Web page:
# Understanding the Classify Fine-tuning Results

In this section, we will explain the metrics for a fine-tuned model for Classification.

Fine-tuned models for Classification are trained using data of examples mapping to predicted labels, and for that reason they are evaluated using the same methods and performance metrics. You can also provide a test set of data that we will use to calculate performance metrics. If a test set is not provided, we will split your training data randomly to calculate these performance metrics.

When you create a fine-tuned model for Classification, you will see metrics that look like this:

### Accuracy

Accuracy is a measure of how many of a model’s predictions were made correctly. To evaluate Classify models for accuracy, we ask the model to predict labels for the examples in the test set. In this case, the model predicted 95.31% of the labels correctly.

The number in the pill (eg. 75%) is the difference between the accuracy of the default model when the user started training, and the accuracy of the fine-tuned model that is deployed. This difference is a proxy for how much accuracy improved when the model was trained on the dataset.

#### Multilabel Accuracy

For multilabel classification problems, accuracy is calculated as an average across labels. Technically, this is known as a ‘Hamming score’.

### Precision

Precision is a measure that shows how correct the model was when it predicted a given label. It’s calculated by taking the number of true positives and dividing it by the sum of true positives and false positives.

For example, let’s say we have a test set of 100 examples. 50 of them are label `A`

and 50 of them are label `B`

. If the model guessed label `A`

for every prediction (100 times), every incorrectly predicted label `B`

would be a false positive. The precision of label `A`

would be 50%.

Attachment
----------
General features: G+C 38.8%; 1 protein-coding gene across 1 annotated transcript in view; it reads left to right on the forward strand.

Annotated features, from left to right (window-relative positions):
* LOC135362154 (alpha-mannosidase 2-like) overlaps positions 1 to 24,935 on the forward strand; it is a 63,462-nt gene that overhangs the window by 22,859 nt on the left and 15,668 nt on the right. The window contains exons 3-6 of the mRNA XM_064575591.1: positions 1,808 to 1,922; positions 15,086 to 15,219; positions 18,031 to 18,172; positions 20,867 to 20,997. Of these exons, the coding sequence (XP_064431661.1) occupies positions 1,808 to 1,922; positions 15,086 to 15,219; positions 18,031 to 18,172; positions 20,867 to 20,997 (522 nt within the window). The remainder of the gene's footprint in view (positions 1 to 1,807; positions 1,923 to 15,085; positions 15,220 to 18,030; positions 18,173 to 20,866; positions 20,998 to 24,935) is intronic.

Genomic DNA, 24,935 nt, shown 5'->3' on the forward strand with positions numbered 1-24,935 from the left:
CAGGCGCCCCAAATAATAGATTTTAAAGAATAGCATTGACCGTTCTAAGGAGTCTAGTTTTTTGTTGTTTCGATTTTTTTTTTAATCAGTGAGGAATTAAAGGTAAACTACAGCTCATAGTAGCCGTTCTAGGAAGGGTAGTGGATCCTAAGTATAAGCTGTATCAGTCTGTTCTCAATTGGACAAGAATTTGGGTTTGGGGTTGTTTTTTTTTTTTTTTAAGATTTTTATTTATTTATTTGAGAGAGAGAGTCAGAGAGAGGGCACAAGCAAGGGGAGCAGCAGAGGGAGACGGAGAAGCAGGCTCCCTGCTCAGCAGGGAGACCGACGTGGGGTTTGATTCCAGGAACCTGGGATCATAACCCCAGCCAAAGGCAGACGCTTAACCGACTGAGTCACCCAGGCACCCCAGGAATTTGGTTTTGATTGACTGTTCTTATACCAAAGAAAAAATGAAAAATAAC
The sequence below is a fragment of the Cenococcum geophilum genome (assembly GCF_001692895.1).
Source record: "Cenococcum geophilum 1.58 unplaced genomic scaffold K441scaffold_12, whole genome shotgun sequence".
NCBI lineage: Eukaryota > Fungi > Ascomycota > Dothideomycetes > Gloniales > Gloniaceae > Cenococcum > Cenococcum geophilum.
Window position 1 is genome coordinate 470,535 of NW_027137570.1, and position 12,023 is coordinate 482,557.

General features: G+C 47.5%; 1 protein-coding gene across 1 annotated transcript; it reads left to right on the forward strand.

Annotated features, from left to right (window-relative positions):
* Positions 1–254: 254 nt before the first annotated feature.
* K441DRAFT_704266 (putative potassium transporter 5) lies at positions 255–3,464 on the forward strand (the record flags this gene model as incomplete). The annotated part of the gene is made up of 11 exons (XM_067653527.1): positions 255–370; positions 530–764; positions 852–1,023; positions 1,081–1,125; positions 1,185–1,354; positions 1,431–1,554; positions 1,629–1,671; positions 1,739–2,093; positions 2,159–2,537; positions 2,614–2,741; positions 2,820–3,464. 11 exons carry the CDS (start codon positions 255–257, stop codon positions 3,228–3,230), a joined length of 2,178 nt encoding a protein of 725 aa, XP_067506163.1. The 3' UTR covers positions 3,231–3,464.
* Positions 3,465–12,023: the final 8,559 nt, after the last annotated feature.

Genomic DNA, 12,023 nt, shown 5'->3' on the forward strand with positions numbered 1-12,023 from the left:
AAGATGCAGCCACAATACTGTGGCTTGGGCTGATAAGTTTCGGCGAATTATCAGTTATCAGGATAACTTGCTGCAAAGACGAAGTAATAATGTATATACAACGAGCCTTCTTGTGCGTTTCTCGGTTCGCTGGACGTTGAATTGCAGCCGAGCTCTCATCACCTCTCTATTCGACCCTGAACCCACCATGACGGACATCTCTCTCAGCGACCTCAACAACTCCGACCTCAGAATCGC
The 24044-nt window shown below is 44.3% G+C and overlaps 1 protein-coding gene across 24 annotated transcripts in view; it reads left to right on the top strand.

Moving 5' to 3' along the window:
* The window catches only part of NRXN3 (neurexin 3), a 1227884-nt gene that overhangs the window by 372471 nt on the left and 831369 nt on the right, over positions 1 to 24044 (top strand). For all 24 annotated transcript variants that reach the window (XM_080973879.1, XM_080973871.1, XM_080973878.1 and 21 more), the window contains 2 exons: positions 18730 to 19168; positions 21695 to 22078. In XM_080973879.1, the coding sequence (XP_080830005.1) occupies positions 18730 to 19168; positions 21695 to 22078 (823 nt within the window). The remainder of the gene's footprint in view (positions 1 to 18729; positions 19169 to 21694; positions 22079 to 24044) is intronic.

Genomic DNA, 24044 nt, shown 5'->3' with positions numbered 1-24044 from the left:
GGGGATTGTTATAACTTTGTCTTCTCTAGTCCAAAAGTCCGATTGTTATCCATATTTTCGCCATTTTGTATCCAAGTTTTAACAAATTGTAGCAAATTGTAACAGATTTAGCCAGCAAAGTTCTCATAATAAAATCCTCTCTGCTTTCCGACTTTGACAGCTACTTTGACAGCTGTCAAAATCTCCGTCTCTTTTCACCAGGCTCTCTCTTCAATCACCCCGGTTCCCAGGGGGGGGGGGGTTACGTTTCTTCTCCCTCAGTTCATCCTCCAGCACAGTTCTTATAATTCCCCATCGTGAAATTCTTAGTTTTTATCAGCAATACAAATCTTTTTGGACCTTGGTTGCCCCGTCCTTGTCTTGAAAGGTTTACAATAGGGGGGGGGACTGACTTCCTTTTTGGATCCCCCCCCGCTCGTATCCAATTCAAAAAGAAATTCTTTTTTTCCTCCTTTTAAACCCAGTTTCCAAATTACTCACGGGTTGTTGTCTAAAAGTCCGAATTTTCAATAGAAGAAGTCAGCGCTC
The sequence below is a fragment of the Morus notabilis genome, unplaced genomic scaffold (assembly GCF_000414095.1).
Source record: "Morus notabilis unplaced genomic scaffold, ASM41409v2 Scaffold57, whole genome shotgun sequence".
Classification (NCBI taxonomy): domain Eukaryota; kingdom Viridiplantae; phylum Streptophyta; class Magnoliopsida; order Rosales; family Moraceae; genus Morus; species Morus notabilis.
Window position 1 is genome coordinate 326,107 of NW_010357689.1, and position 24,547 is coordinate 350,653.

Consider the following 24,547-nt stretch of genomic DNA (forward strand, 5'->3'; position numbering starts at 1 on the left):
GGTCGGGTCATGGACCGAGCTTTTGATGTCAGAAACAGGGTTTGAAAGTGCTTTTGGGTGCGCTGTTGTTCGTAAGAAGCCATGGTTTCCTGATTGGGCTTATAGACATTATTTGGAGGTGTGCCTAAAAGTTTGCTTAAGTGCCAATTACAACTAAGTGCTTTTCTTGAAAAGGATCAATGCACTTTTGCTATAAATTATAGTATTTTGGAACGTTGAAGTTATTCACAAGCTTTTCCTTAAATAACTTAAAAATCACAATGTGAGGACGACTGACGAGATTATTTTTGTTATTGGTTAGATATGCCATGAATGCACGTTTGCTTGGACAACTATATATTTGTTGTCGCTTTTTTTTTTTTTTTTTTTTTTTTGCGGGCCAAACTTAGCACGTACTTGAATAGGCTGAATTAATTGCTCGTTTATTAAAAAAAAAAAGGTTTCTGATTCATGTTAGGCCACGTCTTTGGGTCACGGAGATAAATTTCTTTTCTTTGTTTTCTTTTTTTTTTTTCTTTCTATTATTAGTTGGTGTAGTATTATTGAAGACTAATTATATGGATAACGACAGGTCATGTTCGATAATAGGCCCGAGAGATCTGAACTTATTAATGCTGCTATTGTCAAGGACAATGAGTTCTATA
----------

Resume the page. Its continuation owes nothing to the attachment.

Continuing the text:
This is calculated for every label. The number shown in the metrics is the macro-weighted average of the precision across labels.

#### Multilabel Precision

For both single-label and multilabel classification problems, precision is calculated as an average across labels.

### Recall

Recall is a measure that shows how often the model predicted a given label correctly. It’s calculated by taking the number of true positives and dividing it by the sum of true positives and false negatives.

For example, let’s say we have a test set of 100 examples. 50 of them are label `A`

and 50 of them are label `B`

. If the model guessed label `A`

for every prediction (100 times), there would be no false negative predictions of label `A`

. The recall of label `A`

would be 100%.

This is calculated for every label. The number shown in the metrics are the macro-weighted average of the recall across labels.

#### Multilabel Recall

For both single-label and multilabel classification problems, recall is calculated as an average across labels.

### F1

Optimizing for either precision or recall often means sacrificing quality in the other. In the example above, 100% recall for label `A`

does not mean that it was a great model, as demonstrated by its poor precision score. The F1 score attempts to provide a measure of performance that balances between precision and recall.

The number shown in the metrics are the macro-weighted average of F1 across labels.

For recall, precision, and F1, the number in the pill is a proxy for how much improvement was observed when the default model was trained on your dataset.

You can see the detailed calculations to evaluate Classify models in this blog post.

#### Multilabel F1

The F1 score is calculated the same way for both single-label and multilabel classification problems.